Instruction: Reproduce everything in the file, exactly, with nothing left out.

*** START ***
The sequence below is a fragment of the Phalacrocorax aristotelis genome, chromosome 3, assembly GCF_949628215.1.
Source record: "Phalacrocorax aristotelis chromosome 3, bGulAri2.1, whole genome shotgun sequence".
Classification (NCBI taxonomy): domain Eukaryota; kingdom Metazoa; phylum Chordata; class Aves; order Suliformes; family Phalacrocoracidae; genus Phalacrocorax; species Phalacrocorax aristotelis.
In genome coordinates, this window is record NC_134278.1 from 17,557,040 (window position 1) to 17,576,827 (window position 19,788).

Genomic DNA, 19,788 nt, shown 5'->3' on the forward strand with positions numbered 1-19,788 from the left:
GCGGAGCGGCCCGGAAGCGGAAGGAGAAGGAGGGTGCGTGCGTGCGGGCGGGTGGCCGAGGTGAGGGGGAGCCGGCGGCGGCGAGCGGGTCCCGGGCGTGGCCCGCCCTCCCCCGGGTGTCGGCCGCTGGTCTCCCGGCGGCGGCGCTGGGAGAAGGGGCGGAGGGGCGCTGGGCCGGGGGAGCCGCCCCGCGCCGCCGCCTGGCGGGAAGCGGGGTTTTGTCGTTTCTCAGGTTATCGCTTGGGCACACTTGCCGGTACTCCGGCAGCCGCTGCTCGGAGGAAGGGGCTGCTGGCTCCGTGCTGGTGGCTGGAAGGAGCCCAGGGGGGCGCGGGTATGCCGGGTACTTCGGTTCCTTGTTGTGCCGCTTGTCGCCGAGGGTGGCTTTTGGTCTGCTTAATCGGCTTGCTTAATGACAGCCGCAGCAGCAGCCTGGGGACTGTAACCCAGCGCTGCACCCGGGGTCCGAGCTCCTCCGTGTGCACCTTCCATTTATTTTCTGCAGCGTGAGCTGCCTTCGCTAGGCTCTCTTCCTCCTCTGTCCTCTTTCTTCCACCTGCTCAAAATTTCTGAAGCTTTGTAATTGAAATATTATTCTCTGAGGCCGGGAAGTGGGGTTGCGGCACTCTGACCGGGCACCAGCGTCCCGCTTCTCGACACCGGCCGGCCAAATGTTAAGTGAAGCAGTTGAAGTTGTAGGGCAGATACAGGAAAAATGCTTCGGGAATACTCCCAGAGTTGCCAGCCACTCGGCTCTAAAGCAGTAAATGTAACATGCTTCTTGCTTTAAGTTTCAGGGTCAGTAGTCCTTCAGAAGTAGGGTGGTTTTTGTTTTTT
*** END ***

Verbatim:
The sequence below is a fragment of the Phalacrocorax aristotelis genome, chromosome 3, assembly GCF_949628215.1.
Source record: "Phalacrocorax aristotelis chromosome 3, bGulAri2.1, whole genome shotgun sequence".
Classification (NCBI taxonomy): domain Eukaryota; kingdom Metazoa; phylum Chordata; class Aves; order Suliformes; family Phalacrocoracidae; genus Phalacrocorax; species Phalacrocorax aristotelis.
In genome coordinates, this window is record NC_134278.1 from 17,557,040 (window position 1) to 17,576,827 (window position 19,788).

Genomic DNA, 19,788 nt, shown 5'->3' on the forward strand with positions numbered 1-19,788 from the left:
GCGGAGCGGCCCGGAAGCGGAAGGAGAAGGAGGGTGCGTGCGTGCGGGCGGGTGGCCGAGGTGAGGGGGAGCCGGCGGCGGCGAGCGGGTCCCGGGCGTGGCCCGCCCTCCCCCGGGTGTCGGCCGCTGGTCTCCCGGCGGCGGCGCTGGGAGAAGGGGCGGAGGGGCGCTGGGCCGGGGGAGCCGCCCCGCGCCGCCGCCTGGCGGGAAGCGGGGTTTTGTCGTTTCTCAGGTTATCGCTTGGGCACACTTGCCGGTACTCCGGCAGCCGCTGCTCGGAGGAAGGGGCTGCTGGCTCCGTGCTGGTGGCTGGAAGGAGCCCAGGGGGGCGCGGGTATGCCGGGTACTTCGGTTCCTTGTTGTGCCGCTTGTCGCCGAGGGTGGCTTTTGGTCTGCTTAATCGGCTTGCTTAATGACAGCCGCAGCAGCAGCCTGGGGACTGTAACCCAGCGCTGCACCCGGGGTCCGAGCTCCTCCGTGTGCACCTTCCATTTATTTTCTGCAGCGTGAGCTGCCTTCGCTAGGCTCTCTTCCTCCTCTGTCCTCTTTCTTCCACCTGCTCAAAATTTCTGAAGCTTTGTAATTGAAATATTATTCTCTGAGGCCGGGAAGTGGGGTTGCGGCACTCTGACCGGGCACCAGCGTCCCGCTTCTCGACACCGGCCGGCCAAATGTTAAGTGAAGCAGTTGAAGTTGTAGGGCAGATACAGGAAAAATGCTTCGGGAATACTCCCAGAGTTGCCAGCCACTCGGCTCTAAAGCAGTAAATGTAACATGCTTCTTGCTTTAAGTTTCAGGGTCAGTAGTCCTTCAGAAGTAGGGTGGTTTTTGTTTTTT